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Editorial: Is open enrollment less scary?

 That stressful time of year is here again. No, not the elections. Let’s take a break from that for a moment. This is about open enrollment, that annual period when the masses of wage slaves enroll or re-enroll for health insurance, weighing plans and options, considering costs and other factors — and not really understanding much of any of it before signing up for one more year.  The tens of thousands of Minnesotans who get their insurance not through an employer but through MNsure, our public exchange under the federal Affordable Care Act, may be feeling especially stressed this fall. Rates are rising. There’s the pressure to make a good decision. And the woes of MNsure, going into just its third year, remain fresh: the computer crashes, the long waits on hold for help, the leadership lapses and more.  

“We have not had a perfect past. That has been widely reported, and we face that every time I have a conversation,” MNsure Interim CEO Allison O’Toole said in an interview this month with members of the Duluth News Tribune editorial board. “You can’t run from your history. It is what it is.”  But you can learn from past mistakes to make the future better. Open enrollment started Nov. 1 and runs through the end of January.  “It’s night and day,” O’Toole said. There are no longer computer system stability issues. Hourlong waits on hold when calling in for help are now under two minutes. And more Minnesotans than ever are getting covered.  “We are really working night and day to make sure consumers get the help they need,” she said. “We’re really a consumer-protection organization. … Our mission is to provide market transparency. We’re one of the only places where you can do apples-to-apples comparisons of the hundred plans that are available.”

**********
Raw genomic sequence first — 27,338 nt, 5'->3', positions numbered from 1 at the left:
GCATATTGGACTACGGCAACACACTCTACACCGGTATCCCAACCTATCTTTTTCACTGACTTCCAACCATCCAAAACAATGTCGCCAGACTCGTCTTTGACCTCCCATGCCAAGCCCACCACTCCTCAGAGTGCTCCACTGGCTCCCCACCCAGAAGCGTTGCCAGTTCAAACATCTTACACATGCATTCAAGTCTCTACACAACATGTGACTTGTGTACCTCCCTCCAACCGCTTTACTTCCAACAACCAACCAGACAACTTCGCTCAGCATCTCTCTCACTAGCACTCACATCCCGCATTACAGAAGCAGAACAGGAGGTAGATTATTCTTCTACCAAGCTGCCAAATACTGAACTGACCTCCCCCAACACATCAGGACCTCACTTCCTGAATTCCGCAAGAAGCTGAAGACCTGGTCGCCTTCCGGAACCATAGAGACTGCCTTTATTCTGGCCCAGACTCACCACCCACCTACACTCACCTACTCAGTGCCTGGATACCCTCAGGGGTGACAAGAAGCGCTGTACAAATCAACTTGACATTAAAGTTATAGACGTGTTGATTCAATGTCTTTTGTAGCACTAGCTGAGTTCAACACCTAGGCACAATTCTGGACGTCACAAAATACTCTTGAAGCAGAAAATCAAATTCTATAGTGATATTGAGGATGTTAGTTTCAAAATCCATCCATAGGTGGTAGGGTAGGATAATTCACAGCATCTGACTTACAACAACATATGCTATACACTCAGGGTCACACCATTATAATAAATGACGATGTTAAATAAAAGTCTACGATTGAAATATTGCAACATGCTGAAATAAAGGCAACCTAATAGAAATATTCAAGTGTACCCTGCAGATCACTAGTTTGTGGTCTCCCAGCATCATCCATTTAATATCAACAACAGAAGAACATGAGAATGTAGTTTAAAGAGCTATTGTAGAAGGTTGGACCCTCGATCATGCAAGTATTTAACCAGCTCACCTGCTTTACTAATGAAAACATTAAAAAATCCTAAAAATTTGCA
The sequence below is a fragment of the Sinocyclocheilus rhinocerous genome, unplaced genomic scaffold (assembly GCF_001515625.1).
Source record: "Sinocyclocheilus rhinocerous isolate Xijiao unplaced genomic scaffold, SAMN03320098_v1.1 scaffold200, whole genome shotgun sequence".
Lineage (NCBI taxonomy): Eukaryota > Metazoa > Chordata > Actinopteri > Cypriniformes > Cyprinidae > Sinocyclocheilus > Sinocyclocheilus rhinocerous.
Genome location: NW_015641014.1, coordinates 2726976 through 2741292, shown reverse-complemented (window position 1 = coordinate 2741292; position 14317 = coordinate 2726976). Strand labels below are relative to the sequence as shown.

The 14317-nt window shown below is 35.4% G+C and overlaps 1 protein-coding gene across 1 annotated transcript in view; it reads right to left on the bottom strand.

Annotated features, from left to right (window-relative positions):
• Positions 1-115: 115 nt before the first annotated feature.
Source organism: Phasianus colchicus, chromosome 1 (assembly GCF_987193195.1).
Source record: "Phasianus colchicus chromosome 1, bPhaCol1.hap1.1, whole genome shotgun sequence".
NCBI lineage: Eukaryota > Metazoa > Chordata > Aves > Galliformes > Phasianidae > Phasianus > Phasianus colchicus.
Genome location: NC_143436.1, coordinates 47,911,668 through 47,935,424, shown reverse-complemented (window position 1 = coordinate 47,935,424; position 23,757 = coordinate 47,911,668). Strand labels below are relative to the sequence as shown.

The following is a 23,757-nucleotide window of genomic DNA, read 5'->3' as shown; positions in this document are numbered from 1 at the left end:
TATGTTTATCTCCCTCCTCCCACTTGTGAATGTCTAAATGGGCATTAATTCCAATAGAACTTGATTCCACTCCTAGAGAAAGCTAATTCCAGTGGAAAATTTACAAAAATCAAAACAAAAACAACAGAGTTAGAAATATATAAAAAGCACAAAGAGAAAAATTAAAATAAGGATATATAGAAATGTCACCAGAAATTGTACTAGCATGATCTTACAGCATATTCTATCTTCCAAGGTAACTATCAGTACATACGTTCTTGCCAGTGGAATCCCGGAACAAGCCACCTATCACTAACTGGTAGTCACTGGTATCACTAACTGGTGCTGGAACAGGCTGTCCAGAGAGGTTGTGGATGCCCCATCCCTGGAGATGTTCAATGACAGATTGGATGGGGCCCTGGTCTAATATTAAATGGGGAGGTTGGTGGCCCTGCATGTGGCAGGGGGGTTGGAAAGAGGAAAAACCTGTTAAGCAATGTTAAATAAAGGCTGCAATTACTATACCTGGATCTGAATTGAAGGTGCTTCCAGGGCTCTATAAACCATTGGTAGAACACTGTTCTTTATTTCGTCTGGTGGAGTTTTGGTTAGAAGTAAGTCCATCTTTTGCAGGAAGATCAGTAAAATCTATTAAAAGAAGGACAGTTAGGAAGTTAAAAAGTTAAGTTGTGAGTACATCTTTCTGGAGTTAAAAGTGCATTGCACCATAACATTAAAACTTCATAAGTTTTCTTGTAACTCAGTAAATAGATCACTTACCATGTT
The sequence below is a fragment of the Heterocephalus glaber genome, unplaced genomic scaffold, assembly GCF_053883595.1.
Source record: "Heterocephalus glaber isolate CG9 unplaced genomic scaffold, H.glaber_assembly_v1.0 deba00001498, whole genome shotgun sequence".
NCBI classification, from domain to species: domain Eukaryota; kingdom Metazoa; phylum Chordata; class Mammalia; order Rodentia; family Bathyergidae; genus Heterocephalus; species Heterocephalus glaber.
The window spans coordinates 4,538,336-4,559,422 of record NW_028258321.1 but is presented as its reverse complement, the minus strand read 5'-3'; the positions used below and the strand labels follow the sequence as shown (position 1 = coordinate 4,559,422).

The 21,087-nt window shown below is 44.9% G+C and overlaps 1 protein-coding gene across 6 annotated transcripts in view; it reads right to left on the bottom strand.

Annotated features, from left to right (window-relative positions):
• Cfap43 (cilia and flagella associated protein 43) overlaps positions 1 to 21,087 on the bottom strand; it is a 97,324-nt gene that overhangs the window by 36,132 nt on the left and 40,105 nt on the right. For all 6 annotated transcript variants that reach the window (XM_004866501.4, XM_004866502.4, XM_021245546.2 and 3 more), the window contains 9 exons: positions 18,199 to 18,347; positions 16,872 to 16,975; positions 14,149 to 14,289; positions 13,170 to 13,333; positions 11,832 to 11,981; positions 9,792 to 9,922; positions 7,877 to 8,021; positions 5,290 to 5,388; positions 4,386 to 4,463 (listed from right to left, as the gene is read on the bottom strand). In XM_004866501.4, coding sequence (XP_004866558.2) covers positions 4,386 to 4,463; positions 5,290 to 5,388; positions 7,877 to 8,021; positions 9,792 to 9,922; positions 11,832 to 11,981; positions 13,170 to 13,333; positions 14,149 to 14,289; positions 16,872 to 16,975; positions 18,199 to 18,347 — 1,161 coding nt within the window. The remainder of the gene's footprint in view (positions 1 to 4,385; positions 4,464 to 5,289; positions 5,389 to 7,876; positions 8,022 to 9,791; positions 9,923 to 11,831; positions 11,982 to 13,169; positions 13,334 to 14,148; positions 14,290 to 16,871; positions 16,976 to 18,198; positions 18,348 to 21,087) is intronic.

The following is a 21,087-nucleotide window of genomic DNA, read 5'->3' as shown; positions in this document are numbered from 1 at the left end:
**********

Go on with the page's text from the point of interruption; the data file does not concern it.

That’s especially critical this year with rates on the rise and anecdotal evidence of more employers, especially smaller employers, dropping health insurance and leaving their workers to fend for themselves on the public exchange.  With tax credits, discounts and other savings available, going to doesn’t have to be intimidating, O’Toole said.  Last year, health care consumers in Minnesota saved $31 million via tax credits. Free help is available again this year via “navigators” to point consumers toward savings and through the sign-up or re-enrollment processes.  Despite all of MNsure’s woes, Minnesota is doing better than most states in making sure its residents have coverage, one of the main goals of President Barack Obama’s Affordable Care Act. Minnesota is one of only five states with 95 percent or more of residents covered.  Of course, that means about 275,000 Minnesotans still are without coverage. So more effort clearly can be made.

 “Our goal is always to get to perfection, but you know that is not totally realistic,” O’Toole said. “I think the lowest rate of uninsurance is about 3 percent in Massachusetts.

They’ve been at this for about a decade longer than we have. But I still sure would like to drive our number closer to 3.”  Reaching a goal like that can’t be promised. Not yet. But other promises — especially free sign-up help and a smoother, hassle-free enrollment period this year as compared to the past two years — O’Toole and MNsure can be held to. It’s stressful enough this time of year as it is.